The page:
Flow injection mass spectrometry analysis (FIA-MS) has been used extensively in reaction monitoring and optimization due to its simplicity and easy of use. Detection of enantiomers in stereospecific reactions has been reported. Reetz et al.  prepared isotopically labeled pseudoenantiomers and pseu-doprochiral compounds that behave chemically as a racemate or as a meso compound. Kinetic resolution of a racemate gives two products with different molecular weights, which enables the ratio to be determined with mass spectrometry. The authors used FIA-MS with a microplate autosampler to allow analysis of up to 1000 reactions/day. Guo et al.  reported an alternative mass-tagging approach to the measurement of enantiomeric excess by FIA-MS. In their method, an equimolar mixture of pseudoenantiomeric mass-tagged pairs of reagents was prepared that differ in a substituent remote to the chiral center. Szewczyk et al. developed a quantitative method to monitor the progress of the tagging experiment and to optimize the reaction by conversion of the product ketones into ESI-active derivatives . The method was used to monitor three experiments involving 33 different substrates with more than 170 determinations of yield. McKeown et al. incorporated mass spectrometry-sensitive linkers into the synthesis of combinatorial libraries . Upon photochemical cleavage after synthesis, these linkers can be monitored by high throughput FIA-MS to provide information about the yield of the synthesis and the photocleavage processes. A similar strategy that incorporates analytical constructs into the library synthesis for analysis and quality control was used by Lorthioir et al. . These researchers selected an analytical fragment that is highly sensitive in ESI-MS for this purpose. The usefulness of the method was demonstrated by assessment of synthesis of library compounds that are otherwise not detected in ESI-MS analysis due to low sensitivity. Congreve and Jamieson have recently reviewed strategies with high throughput analytical techniques for reaction optimization .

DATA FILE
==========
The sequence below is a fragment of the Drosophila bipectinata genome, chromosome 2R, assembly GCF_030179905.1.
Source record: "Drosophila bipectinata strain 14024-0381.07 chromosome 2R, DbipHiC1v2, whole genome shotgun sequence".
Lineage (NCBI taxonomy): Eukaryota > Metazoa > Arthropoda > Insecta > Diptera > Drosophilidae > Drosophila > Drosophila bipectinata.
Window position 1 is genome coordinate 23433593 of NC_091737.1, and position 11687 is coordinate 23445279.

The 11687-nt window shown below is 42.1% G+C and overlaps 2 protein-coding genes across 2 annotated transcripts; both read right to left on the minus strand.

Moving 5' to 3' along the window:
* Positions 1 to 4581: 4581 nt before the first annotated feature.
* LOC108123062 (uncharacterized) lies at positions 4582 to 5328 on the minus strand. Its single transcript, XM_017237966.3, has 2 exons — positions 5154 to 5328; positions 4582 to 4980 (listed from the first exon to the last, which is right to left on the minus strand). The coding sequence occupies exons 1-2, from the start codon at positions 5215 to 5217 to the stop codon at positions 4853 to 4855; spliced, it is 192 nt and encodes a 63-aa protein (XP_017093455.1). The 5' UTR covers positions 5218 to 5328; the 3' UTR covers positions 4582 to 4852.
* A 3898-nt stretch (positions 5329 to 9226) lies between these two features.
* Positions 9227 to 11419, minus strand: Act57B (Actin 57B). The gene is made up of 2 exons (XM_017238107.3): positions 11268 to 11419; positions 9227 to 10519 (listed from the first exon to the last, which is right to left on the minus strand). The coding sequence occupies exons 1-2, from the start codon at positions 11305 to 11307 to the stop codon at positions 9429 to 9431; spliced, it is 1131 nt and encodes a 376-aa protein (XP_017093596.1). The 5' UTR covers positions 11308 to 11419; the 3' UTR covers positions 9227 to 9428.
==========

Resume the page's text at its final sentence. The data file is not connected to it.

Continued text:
In library synthesis that involves a solid-state polymer-bead support, matrix-assisted laser-desorption/ionization time-of-flight mass spectrometry (MALDI-TOF-MS) and secondary ion mass spectrometry (SIMS) have been used to monitor products of reaction either through direct analysis of bead-bound compounds or in situ analysis of the compounds after cleavage. These approaches have been reviewed extensively in the literature [5-20]. A recent development in the use of MALDI-TOF and SIMS in reaction monitoring and optimization was reported by Enjalbal et al. 
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